Well, after a splendid 17 days in balmy Athens (no rain and average +20C days) I arrived back in Holland to miserable cold/sleet/snow/rain/freezing/black ice type of weather. We barely made it to the car rental agency before they closed and thankfully they were very accommodating. I wish I would have recognized this bellwether for what was about to come my way.

I received a very cryptic email from the company that is assisting with the import of our vehicle. I have come to accept that they are working with their second language and it is very common for misunderstandings. I had no idea the entangled mess I was about to enter. My plans for sweeping in and picking up my car with NL license plates and driving away on our adventure were just as frozen solid with no thaw in sight as the weather.

Firstly, the car was very much behind schedule (our schedule, not theirs apparently) but luckily there were no severe Atlantic storms the ship had to sail around and the car actually arrived 9 days earlier than expected, which put us somewhat back on schedule. Until I found out it takes at least an extra two weeks for inspection and plating, after the 2-4 days customs have their way with things. Of course, I naturally freaked out.

Using my North American established sense of entitlement, (since I’m the customer after all, who’s paying your wages), I fired off a nasty gram basically letting them know that this is unacceptable, how can it take 2 weeks to put a license plate on a vehicle, do you know how this interferes with our plans, blah blah blah. I set my self up for disappointment when I was expecting a reply something along the lines of “we’ll see what we can do” or “we’ll put a rush on it”.

All I got back was a one sentence reply, “Thankfully, this is just a misunderstanding.” Best regards, ….. What? How dare they! That didn’t even make any sense. They didn’t even address any of my concerns. Hmmph. In their eyes,  I was under the misunderstanding that things can move faster than I want or expect. No need to freak out.

It takes weeks to get any administrative things done in Europe. Weeks. It takes six weeks to get registered at City Hall. (A must if you want license plates on your vehicle in Holland.) Up to six weeks for internet or phone service approval. It’s at least ten business days to have approval to open a bank account. Or two weeks to inspect and plate a vehicle. Europeans take this in stride as a fact of life. Everybody, after all, needs a job and every job is important. Every single piece of paper completed in full, stamped and signed. I can’t tell you how many forms I’ve filled out for customs, many of them asking the same questions and wanting the same photocopies. (I asked one person if they could simply ask their colleague for the copies I just sent them and she refused, stating she needed her own copies.) And don’t forget those coffee breaks, 35 hour workweek and paid days off to simply pick your nose; all factors that grind everything to a halt.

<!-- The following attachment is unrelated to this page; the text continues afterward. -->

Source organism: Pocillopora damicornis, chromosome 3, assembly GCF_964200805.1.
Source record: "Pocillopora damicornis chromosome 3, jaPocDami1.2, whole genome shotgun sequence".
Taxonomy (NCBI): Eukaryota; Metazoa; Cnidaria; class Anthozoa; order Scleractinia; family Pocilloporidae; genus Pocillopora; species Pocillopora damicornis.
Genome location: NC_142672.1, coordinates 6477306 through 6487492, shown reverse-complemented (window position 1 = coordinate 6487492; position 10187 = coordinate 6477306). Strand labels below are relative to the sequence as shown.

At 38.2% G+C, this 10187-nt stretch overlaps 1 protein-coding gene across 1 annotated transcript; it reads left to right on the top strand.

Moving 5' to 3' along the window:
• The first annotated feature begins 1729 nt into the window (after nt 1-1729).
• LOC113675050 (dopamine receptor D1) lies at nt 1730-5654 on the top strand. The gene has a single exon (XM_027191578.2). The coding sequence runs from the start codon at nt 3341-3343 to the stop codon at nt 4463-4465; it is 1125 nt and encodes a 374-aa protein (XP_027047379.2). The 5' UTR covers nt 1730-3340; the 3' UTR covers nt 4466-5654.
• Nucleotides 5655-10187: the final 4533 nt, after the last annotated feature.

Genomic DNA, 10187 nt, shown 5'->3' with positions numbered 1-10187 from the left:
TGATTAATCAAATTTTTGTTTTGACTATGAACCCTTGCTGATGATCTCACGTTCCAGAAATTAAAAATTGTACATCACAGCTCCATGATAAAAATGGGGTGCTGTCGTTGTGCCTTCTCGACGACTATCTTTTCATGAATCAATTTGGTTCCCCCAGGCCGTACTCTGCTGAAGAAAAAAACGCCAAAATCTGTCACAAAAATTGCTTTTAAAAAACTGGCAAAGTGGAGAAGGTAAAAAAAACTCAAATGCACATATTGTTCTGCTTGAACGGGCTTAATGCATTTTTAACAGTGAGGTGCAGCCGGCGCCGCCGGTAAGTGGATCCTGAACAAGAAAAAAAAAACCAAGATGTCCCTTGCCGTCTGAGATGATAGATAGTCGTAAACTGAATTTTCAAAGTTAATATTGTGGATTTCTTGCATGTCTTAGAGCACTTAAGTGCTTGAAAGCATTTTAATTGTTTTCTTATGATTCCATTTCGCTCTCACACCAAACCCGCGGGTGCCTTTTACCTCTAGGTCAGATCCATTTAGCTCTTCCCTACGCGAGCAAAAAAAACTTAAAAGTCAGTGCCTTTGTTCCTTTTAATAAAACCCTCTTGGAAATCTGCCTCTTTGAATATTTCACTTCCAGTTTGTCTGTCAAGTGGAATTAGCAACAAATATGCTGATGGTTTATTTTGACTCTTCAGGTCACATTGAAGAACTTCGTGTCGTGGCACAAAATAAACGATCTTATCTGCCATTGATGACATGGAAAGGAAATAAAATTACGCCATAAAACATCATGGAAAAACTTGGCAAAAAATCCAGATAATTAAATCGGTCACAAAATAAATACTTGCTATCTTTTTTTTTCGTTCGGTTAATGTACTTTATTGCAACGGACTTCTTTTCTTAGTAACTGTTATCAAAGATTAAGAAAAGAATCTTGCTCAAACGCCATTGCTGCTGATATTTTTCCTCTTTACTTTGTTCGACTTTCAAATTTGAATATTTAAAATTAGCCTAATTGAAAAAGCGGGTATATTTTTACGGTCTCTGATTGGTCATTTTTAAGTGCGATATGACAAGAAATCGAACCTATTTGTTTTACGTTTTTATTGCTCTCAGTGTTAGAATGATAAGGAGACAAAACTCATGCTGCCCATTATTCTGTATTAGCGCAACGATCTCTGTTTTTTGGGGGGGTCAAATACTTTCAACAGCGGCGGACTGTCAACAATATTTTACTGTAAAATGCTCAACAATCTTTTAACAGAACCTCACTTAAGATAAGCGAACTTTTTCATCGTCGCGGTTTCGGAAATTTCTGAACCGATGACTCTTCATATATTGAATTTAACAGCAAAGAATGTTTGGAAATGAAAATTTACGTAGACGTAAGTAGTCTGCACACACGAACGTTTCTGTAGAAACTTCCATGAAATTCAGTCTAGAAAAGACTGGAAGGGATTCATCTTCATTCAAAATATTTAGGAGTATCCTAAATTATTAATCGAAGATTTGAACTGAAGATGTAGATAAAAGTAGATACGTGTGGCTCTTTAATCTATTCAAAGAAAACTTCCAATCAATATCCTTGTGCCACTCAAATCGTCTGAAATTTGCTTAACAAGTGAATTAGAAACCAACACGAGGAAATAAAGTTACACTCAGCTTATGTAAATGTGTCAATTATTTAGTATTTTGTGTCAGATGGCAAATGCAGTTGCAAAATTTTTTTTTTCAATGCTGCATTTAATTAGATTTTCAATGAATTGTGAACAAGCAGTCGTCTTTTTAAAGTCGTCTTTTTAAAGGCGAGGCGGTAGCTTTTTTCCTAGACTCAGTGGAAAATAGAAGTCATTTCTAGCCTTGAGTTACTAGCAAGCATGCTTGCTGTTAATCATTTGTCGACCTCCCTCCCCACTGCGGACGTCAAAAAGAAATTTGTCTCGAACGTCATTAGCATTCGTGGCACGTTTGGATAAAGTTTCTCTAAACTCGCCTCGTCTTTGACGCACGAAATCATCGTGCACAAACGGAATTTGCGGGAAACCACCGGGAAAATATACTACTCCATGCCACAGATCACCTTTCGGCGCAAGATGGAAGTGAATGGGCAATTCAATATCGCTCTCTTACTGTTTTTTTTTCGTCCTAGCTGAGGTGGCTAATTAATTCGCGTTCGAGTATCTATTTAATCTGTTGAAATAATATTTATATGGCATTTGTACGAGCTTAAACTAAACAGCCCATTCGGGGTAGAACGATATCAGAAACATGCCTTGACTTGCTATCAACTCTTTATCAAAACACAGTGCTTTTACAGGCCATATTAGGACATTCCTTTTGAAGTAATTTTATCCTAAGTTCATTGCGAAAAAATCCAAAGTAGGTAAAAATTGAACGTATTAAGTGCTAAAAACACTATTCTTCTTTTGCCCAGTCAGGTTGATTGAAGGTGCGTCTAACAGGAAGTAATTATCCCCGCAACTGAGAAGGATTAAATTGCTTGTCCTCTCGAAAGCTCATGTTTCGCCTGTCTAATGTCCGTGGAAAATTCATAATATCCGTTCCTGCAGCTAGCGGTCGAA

Turns out, I need a Dutch driver’s license to have a Dutch plate on my vehicle. And yah, nobody mentioned a word about that little requirement, throughout this whole process. I asked the company, experts at shipping personal items across the pond, at what point did they assume I had a Dutch driver’s license, considering I have lived in Canada all my life? Well, I am told, that is not a real problem since I can also get special permission until I get my Dutch drivers license, from the City Hall where I am registered. But I’m not registered at any City Hall and that takes six full weeks, plus the added two weeks to plate the car and we are up to eight weeks before the car is released. And we have plans; we can’t wait around Holland for eight weeks – didn’t you read the email I sent out???

“Well, now we have a problem” he calmly says. “Would you like a cup of coffee?” I’m having a nut by this point. I, think I’m calmly – as best I can without hitting anything – asking them to show me at what part of the process did they mention I needed a Dutch driver’s license? And when I sent them the 25 page package of documents, including a copy of my Alberta driver’s license, did they not notice I did not include a Dutch driver’s license nor City Hall registration, both vital pieces of the puzzle?

As my eye starts fluttering (only when I’m nervous or upset) all I can think about is how two Advil Migraine’s and a big glass of wine won’t even fix this mess. What the hell are we going to do now? Send it back? Even if we bought a car here, I would still need a Dutch driver’s license to register the vehicle.

Long story short, and without anybody loosing a finger, we will be driving around Europe for the first 3 months with Alberta license plates with a special permit. I think that is kind of cool but I know the mounds of paperwork, lineups and hoops ahead of me in the next 3 months that somewhat take the edge off that coolness factor.

We’ve decided to take our chances and get the car to Spain and see if we can register it there. From all the research I have done, it is possible without being residents of Spain, nor the need to hold a Spanish driver’s license to have a Spanish license plate on our Canadian car, built in the USA, designed by a Japanese company.

Now, if they can only stamp that one piece of paper and hand over the car by Friday so we could be on our way. That’s a whole week for them to shuffle that paper around so everybody gets their job requirements in and I promise I won’t freak out.